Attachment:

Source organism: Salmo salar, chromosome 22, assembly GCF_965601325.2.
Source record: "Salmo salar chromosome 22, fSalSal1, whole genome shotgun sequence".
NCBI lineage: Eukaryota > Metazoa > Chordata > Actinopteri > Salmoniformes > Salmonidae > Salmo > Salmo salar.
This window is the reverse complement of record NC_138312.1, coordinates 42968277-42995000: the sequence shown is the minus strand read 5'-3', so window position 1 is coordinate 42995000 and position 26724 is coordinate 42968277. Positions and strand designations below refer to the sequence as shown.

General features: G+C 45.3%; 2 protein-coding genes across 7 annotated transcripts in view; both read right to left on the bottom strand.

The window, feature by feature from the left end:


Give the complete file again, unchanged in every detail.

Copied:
Source organism: Salmo salar, chromosome 22, assembly GCF_965601325.2.
Source record: "Salmo salar chromosome 22, fSalSal1, whole genome shotgun sequence".
NCBI lineage: Eukaryota > Metazoa > Chordata > Actinopteri > Salmoniformes > Salmonidae > Salmo > Salmo salar.
This window is the reverse complement of record NC_138312.1, coordinates 42968277-42995000: the sequence shown is the minus strand read 5'-3', so window position 1 is coordinate 42995000 and position 26724 is coordinate 42968277. Positions and strand designations below refer to the sequence as shown.

General features: G+C 45.3%; 2 protein-coding genes across 7 annotated transcripts in view; both read right to left on the bottom strand.

The window, feature by feature from the left end: